Tuesday, August 13, 2013
AIKEN, S.C. -- Aiken County has scored a presumably large victory against the Obama Administration that could be a game-changer in how nuclear waste is stored in the United State.
The U.S. Court of Appeals for the District of Columbia has ruled in the county's favor concerning Yucca Mountain, a nuclear waste repository in Nevada.
The case was aimed at reversing President Barack Obama's decision to end a nuclear waste repository in Nevada called Yucca Mountain.
"This case boils down to one simple premise, and it's what every third grader in America learns in their civics class: Congress makes laws and the executive branch enforces laws," said South Carolina Attorney General Alan Wilson in May 2012.
That law he was referring to is the Nuclear Waste Policy Act. It was passed back in 1982 and approved again in 2002. Pre-construction began, but when President Obama took office, the Department of Energy removed its license application and construction stopped.
So, in August 2011, Aiken County, along with other states and citizens, filed a writ of mandamus, a legal maneuver that would force government action.
Today, after a year of deliberation, the Court of Appeals released their ruling in Aiken County's favor.
"This case has serious implications for our constitutional structure. It is no overstatement to say that our constitutional system of separation of powers would be significantly altered if we were to allow executive and independent agencies to disregard federal law in the manner asserted in this case by the Nuclear Regulatory Commission," writes Judge Brett M. Kavanaugh. "Our decision today rests on the constitutional authority of Congress, and the respect that the Executive and the Judiciary properly owe to Congress in the circumstances here."
“This decision reaffirms a fundamental truth: the President is not above the law," says Attorney General Wilson in a statement. "His administration cannot pick and choose which laws to follow and which to ignore."
While the ruling forces the licensing process of Yucca Mountain to continue immediately, Congress ultimately controls the purse strings.
“To be sure, if Congress determines in the wake of our decision that it will never fund the Commission’s licensing process to completion, we would certainly hope that Congress would step in before the current $11.1 million is expended, so as to avoid wasting that taxpayer money,” Kavanaugh writes. “And Congress, of course, is under no obligation to appropriate additional money for the Yucca Mountain project.”
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Kaspersky Lab warns users about the emergence online of a new version of the Gpcode ransomware program.
The program spreads via malicious websites and P2P networks.
Kaspersky Lab products detect the program as Trojan-Ransom.Win32.Gpcode.ax.
You can read more on our blog.
Kaspersky Lab is monitoring a new email worm which is currently spreading. Emails spreading the worm say “Here you have” in the subject line.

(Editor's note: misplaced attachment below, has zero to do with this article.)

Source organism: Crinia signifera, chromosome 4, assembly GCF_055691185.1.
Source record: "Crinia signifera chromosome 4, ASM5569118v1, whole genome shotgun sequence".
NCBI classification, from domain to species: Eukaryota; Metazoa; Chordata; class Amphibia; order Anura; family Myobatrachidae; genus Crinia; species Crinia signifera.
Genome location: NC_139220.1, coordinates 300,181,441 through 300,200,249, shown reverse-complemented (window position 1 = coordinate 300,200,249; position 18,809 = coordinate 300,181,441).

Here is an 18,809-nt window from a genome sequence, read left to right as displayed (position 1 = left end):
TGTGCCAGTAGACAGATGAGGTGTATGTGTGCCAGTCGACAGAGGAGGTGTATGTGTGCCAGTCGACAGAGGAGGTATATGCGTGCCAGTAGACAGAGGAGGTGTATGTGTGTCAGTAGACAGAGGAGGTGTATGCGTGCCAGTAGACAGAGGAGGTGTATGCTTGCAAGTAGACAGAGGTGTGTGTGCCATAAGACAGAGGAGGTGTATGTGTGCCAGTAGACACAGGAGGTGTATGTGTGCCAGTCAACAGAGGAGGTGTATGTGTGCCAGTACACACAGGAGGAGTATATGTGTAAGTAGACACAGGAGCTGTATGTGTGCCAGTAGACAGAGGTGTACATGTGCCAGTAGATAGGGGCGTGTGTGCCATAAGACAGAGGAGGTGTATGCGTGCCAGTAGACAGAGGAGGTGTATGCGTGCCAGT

We detect the worm as Email-Worm.Win32.VBMania.
While the servers hosting related downloads have been taken down, we are keeping customers updated and protected against any new variants.
Net-Worm.Win32.Kido exploits a critical vulnerability (MS08-067) in Microsoft Windows to spread via local networks and removable storage media.
The worm disables system restore, blocks access to security websites, and downloads additional malware to infected machines.
Users are strongly recommended to ensure their antivirus databases are up to date. A patch for the vulnerability is available from Microsoft.
The new Gpcode variant encrypts files with extensions DOC, TXT, PDF, XLS, JPG, PNG, CPP, H etc. on hard drives using an RSA algorithm with a 1024-bit key.
After encrypting files, the virus leaves a text file in the folder next to the encrypted files with following message:
Currently, we detect the new variant, but we are unable to crack the 1024-bit key. Our analysts are continuing to work on both the key and the virus to resolve this issue.
Kaspersky Lab recommends that all Internet users enable maximum protection from malicious code and network attacks on their computers, refrain from executing suspicious programs received from untrustworthy sources and back up any important information on their computers.
Detection of Virus.Win32.Gpcode.ak was added to Kaspersky Anti-Virus signature databases yesterday, on June 4th, at 15:39 GMT. Please make sure to update if you haven’t already.
If you have fallen victim to Gpcode.ak, try to contact us using another computer connected to the Internet. DO NOT RESTART or POWER DOWN the potentially infected machine. Contact us by email firstname.lastname@example.org and tell us the exact date and time of infection, as well everything you did on the computer in the 5 minutes before the machine was infected: which programs you have executed, which websites you have visited, etc. We'll try and help you recover any data that has been encrypted.
For more information about the malicious program, please read our weblog.
A few hours before this point, there was a noticeable increase in mail traffic of an earlier modification of Warezov - Warezov.do which featured in the October 2006 Top 20.
If you are using Kaspersky Anti-Virus 6.0 or Kaspersky Internet Security 6.0 with Proactive Protection turned on, new variants will be detected without the need to update your antivirus databases.
A full description of Email-Worm.Win32.Warezov.nf is now available in the Virus Encyclopaedia.